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Whale Sharks - The Biggest Sharks in the World

Updated on June 12, 2012
whale shark
whale shark | Source

The gentle giants of our oceans and seas has got to be whale sharks.

The biggest ever whale shark reached an enormous 41.5 feet in length, and these amazing creatures are not only the biggest sharks we have in the whole world, they are biggest fish of any kind.

The reputed maximum length of the fearsome great white shark only reached 23 feet, a dwarf in comparison.

Not unlike humans, whale sharks have a lifespan of 70 years on average, and they spend their days gently swimming about in the warm and tropical oceans of the world, mouth open to filter feed from the plankton and microscopic organisms that float in our ocean's waters.

Whale sharks are unperturbed by human activity, and even allow divers to hitch a ride.

Their teeth are the size of match heads, and while no doubt their jaws could be powerful, they have never shown any aggression towards humans. Their teeth play no role in eating, as plankton does not need to be chewed.

Scientists are still learning about this amazing creature.

In 1996, a pregnant whale shark that was caught was found to be carrying 300 pups (the correct terminology for shark babies), and newly born pups measure up to 2 feet long.

Not much is known yet about gestation length, but it is believed that female whale sharks do not reach sexual maturity until they are 30 years old. This is the age they have to be before they can mate and reproduce.

a whale shark
a whale shark | Source
global range of whale sharks
global range of whale sharks | Source

Originating 60 million years ago, the whale shark has evolved little in that time. They, or their ancestors, must have been compatriots of the feared megalodon shark.

sharks are to be found in numbers in the warmer oceans of the world and they are largely pelagic, meaning they are ocean going and prefer the deep waters of the open oceans. They tend to travel alone.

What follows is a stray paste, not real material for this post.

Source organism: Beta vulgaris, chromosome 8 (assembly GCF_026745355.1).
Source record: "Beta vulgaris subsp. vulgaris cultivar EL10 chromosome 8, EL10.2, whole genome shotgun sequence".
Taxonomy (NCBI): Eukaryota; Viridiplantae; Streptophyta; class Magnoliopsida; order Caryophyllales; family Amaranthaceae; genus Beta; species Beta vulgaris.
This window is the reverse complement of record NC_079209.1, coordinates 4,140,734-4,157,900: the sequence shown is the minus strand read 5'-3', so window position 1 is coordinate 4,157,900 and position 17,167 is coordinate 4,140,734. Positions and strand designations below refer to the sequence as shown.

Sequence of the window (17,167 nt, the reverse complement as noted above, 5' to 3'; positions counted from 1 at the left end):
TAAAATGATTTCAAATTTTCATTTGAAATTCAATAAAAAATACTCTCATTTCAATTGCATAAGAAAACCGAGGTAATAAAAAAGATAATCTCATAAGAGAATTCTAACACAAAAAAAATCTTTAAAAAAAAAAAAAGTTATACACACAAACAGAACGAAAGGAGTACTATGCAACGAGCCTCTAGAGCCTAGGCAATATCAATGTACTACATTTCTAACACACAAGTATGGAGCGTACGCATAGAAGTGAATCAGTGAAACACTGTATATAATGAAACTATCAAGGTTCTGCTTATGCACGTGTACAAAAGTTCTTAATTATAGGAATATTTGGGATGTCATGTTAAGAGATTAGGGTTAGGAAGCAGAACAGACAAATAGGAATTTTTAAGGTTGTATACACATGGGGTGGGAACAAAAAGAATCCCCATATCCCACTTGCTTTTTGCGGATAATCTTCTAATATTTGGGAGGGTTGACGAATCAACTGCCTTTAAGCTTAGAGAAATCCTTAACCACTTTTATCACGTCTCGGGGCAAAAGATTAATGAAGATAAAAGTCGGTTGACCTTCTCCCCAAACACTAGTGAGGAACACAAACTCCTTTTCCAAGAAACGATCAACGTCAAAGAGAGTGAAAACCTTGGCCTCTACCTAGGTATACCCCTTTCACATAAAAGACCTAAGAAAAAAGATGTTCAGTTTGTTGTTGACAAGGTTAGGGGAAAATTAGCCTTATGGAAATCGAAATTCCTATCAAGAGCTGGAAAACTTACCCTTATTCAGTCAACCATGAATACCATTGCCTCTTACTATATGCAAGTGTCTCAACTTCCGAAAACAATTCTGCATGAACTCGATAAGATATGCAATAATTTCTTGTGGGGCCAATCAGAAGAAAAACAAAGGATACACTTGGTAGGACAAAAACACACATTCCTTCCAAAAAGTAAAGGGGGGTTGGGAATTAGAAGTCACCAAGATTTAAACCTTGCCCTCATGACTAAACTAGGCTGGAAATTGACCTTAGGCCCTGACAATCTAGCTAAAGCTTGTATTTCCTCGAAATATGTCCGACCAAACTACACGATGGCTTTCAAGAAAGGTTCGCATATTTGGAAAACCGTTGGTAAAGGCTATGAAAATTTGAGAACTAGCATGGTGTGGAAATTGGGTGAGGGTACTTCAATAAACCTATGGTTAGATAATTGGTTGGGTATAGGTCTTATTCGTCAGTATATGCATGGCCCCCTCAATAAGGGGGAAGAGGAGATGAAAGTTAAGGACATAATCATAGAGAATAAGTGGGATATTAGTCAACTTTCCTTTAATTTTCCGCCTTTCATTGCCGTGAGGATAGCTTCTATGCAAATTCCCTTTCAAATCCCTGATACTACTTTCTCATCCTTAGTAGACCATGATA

Several times a year they congregate together in certain spots (known as aggregating) where plankton is plentiful.

Those areas where whale shark aggregation occurs are all within a 30° north or south latitude from the equator.

A full list of those places can be found on wikipedia, and sadly whale sharks are targetted by commercial fisheries at those spots.

How easy it must be for those fishermen to catch those beautiful lumbering creatures who can only swim at 3.5 miles per hour!

So great a loss in numbers have they suffered, that whale sharks are now listed as vulnerable in the IUCN red list of endangered species.

Measures have been started to be put in place by some countries, to protect the whale shark from annihilation.

The Philippines, India and Taiwan have all banned the fishing, selling, importing and exporting of whale sharks for commercial purposes.

However, the law does not seem to be effective because the hunting and killing of whale sharks still goes on today, especially in Taiwan and the Philippines.

Please watch this heart-wrenching video above.

I am sitting here writing this with tears in my eyes.

They describe how fishermen go out in their boats to find whale sharks, and how these inquisitive and gentle creatures nose up to the boat, with no fear, just to see what is going on.

The shark is then harpooned, and struggles for its life. After several hours it tires and the fishermen cut a plate size ring of flesh out of the top of its head to secure the shark to the boat.

It is then brought to shore and cut up while still alive, ensuring a slow and painful death.

Its meat is sold as a delicacy while its beautiful fins are added to that totally tasteless and disgusting menu item, sharks fin soup.

Each whale shark can fetch around $21,000. In parts of Asia they are known as the 'money shark'.

Man's great deity, the mighty dollar, wins again, at great cost to our habitat, and we will not know what we have lost until we have lost it forever.

40 foot what shark gets lifted out of the water
40 foot what shark gets lifted out of the water | Source

Monster whale shark found dead at sea, and brought to land

This 40 foot whale shark was found in February 2012 in the Arabian Sea.

Believed to be one of the biggest whale sharks ever landed, it was reportedly found unconscious in the sea 10 days previously.

From there, it was tied to a boat and brought into harbour in Karachi, Pakistan.

At first, two cranes tried to lift the 8 ton monster from the water, but when that failed, another crane was brought in.

A huge crowd gathered in the port to watch the whale shark get lifted from the water.


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